The white grooves left behind by airplanes in the sky, also known as contrails or defractory trails, are a result of a complex equation involving several factors. First and foremost, clouds form when the humidity in the air reaches 100%, which can only occur at extremely low temperatures. Commercial airplanes typically fly in the highest layer of the troposphere, where temperatures average around -56°C.
Secondly, the engines on these planes play a significant role in creating contrails. Airplanes use their engines to generate thrust force and burn fuel and oxygen to do so. The water vapor produced by this process is much hotter than the surrounding air, causing it to condense and create the snowy lines that we see behind planes. Additionally, as gases expand when they leave the plane’s engine, this also contributes to the formation of contrails.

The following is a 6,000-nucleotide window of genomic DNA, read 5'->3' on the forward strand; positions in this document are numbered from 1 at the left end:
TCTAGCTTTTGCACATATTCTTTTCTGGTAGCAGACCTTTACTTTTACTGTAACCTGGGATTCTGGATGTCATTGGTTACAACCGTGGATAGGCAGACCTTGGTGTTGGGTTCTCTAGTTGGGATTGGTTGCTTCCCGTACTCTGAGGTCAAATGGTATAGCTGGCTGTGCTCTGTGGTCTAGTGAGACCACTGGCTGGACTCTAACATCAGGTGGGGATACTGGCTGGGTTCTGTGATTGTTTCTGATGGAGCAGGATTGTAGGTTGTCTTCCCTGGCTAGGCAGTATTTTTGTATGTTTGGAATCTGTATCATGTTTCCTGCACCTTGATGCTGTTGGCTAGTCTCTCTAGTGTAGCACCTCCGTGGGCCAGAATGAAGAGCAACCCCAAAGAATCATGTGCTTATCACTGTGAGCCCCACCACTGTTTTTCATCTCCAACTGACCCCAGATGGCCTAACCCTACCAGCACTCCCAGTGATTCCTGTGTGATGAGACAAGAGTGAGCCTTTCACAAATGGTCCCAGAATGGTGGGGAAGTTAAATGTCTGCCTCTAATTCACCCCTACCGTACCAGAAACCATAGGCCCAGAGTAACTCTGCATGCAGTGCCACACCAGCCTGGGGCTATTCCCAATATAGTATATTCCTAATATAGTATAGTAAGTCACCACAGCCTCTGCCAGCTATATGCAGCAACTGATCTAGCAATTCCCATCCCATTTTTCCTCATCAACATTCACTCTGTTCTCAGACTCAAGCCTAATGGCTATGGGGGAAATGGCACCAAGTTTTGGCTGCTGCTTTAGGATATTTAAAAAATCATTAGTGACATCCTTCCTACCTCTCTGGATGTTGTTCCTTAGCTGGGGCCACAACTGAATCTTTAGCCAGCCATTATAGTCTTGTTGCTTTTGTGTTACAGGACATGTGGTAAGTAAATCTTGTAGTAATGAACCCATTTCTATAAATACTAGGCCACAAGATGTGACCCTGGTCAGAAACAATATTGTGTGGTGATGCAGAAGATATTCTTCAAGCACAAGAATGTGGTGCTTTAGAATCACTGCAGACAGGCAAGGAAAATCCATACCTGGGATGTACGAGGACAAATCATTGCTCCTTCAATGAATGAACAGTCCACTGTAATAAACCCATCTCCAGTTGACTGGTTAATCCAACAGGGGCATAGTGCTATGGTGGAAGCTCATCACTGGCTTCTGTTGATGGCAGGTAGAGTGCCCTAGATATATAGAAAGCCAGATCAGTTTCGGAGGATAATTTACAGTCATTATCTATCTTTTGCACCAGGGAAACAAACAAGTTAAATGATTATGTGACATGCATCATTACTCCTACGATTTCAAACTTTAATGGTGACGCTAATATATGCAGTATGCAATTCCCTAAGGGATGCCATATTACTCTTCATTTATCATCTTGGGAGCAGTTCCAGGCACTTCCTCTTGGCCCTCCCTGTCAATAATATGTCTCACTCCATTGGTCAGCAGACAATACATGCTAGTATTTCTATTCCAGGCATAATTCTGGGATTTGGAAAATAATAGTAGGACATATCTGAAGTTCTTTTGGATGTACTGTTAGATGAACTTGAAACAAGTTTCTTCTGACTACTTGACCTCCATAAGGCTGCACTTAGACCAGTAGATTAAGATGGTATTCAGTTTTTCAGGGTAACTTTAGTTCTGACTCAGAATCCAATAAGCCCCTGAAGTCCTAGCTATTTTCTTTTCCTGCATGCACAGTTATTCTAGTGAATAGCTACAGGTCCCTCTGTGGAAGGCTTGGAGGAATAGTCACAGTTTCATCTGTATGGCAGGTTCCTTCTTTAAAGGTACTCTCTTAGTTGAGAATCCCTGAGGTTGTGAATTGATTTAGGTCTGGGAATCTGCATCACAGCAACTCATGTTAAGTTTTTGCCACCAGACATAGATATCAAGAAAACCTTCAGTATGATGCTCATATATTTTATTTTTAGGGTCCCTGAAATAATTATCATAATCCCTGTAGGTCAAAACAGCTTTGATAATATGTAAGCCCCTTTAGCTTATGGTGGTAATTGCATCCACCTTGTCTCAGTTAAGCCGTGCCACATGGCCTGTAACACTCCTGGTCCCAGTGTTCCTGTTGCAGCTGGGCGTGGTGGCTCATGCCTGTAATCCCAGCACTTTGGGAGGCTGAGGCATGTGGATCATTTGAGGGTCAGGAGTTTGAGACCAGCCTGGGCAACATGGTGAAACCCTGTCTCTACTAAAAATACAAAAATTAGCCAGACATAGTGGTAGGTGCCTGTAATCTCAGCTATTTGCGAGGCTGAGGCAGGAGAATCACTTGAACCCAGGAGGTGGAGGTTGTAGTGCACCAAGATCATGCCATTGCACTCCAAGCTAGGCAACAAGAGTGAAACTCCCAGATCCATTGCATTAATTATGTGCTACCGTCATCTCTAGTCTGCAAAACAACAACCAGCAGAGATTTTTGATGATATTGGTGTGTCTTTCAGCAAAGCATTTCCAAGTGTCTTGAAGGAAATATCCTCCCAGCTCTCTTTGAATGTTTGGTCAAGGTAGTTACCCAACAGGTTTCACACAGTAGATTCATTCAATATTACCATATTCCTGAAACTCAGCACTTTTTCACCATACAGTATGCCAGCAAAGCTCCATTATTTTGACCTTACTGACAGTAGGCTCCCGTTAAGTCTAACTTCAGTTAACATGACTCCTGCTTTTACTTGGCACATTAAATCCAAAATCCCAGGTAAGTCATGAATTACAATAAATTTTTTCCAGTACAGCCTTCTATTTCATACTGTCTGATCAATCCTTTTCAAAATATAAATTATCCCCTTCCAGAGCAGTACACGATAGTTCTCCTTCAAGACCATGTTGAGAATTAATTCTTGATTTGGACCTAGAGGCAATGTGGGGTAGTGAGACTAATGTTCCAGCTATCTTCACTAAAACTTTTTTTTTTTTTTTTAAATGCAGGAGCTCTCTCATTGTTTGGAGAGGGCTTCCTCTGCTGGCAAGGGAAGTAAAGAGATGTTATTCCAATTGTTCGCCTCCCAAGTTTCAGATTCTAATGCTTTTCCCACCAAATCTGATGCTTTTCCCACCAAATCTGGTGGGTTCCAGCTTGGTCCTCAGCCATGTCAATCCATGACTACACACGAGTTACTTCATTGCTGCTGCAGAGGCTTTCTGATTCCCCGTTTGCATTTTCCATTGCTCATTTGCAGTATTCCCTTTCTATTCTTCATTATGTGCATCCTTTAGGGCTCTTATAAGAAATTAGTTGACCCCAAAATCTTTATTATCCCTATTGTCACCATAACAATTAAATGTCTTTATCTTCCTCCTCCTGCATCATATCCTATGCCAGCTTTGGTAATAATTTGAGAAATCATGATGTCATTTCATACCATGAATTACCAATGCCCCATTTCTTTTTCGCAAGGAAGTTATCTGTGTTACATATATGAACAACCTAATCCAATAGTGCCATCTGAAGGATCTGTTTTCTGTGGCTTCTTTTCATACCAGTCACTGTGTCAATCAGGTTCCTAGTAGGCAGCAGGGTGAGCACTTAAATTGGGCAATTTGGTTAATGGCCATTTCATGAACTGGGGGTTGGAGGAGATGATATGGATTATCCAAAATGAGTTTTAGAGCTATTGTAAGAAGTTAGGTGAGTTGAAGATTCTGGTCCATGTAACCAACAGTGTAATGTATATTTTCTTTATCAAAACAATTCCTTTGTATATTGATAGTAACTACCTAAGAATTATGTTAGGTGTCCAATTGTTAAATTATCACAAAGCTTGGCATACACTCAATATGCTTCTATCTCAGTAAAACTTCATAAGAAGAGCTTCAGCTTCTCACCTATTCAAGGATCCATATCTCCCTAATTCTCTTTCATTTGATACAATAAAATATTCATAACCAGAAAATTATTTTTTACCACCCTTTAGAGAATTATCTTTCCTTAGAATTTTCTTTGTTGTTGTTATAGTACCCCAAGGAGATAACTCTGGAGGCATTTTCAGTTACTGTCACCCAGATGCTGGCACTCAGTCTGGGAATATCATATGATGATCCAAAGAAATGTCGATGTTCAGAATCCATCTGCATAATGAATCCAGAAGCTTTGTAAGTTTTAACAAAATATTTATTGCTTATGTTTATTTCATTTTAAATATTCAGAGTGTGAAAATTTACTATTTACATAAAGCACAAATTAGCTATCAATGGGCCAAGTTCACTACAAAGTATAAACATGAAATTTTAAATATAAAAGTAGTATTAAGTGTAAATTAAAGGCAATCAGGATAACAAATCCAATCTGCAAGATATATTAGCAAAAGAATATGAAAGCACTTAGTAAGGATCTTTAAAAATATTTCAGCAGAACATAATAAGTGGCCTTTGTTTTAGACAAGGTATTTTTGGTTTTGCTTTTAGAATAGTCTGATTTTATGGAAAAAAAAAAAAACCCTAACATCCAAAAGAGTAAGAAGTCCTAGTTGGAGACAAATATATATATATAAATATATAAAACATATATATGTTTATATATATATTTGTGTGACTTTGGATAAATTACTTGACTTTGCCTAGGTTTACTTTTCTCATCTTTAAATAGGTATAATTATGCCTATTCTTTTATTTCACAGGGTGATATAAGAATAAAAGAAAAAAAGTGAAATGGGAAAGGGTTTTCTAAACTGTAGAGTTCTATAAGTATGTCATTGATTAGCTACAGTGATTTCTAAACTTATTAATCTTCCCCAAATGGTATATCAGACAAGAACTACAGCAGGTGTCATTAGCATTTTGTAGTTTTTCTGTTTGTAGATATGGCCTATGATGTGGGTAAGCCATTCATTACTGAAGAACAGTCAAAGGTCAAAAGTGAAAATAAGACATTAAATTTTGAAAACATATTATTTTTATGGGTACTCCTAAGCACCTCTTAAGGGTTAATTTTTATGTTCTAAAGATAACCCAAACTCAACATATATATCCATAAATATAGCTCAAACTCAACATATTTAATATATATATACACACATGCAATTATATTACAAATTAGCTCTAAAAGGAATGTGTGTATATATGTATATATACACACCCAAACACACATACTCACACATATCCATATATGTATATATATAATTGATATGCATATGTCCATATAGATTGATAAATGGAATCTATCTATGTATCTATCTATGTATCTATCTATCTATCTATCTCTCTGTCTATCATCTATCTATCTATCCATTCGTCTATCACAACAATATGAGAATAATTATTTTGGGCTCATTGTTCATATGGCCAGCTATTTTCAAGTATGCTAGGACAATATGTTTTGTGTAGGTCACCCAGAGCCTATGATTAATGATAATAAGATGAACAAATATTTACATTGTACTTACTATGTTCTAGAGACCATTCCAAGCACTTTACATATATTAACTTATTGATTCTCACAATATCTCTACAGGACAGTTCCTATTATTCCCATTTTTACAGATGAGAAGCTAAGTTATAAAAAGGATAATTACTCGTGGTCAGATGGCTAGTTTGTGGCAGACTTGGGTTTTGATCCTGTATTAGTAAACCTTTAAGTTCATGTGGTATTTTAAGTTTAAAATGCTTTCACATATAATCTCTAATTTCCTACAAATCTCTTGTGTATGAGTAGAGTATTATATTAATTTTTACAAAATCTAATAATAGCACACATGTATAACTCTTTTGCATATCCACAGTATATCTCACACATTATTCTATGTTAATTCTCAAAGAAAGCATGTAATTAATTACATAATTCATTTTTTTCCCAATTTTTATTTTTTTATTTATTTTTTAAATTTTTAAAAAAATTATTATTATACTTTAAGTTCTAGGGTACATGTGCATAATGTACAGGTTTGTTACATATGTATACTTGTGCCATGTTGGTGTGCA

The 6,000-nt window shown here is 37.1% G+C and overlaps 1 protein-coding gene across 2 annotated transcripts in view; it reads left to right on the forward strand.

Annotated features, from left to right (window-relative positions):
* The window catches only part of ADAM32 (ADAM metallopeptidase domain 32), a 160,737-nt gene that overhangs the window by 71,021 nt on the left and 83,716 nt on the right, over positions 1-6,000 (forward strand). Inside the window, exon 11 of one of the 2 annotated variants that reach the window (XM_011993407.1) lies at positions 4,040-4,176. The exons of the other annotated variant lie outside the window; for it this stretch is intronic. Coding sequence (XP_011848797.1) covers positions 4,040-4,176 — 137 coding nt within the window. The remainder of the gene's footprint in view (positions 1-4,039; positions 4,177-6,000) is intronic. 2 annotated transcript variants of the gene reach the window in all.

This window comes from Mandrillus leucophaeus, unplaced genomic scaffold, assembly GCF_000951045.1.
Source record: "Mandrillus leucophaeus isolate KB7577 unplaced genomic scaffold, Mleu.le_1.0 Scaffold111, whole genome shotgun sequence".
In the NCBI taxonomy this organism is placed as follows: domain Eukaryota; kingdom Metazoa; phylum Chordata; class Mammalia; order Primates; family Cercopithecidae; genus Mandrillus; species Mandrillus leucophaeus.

The term “contrail” was coined by Anglo-Saxons as a combination of “condensation” and “trail.” It raises an interesting question: why not all airplanes leave a trail? The efficiency of a turbojet is determined by its ability to convert chemical energy into work output. In terms of contrails specifically, their nature and persistence can be used to predict weather conditions.
During air shows, you may notice that some contrails are colored rather than white. These “polychrome grooves” are created by mixing dyes and releasing them at just the right moment. As a result, they are not true condensation trails but rather intentional displays put on for spectators. Finally, there is an impressive type of contrail formed by airplanes traveling faster than the speed of sound: these clouds take on a disk or cone shape due to sudden drops in air pressure caused by supersonic flight.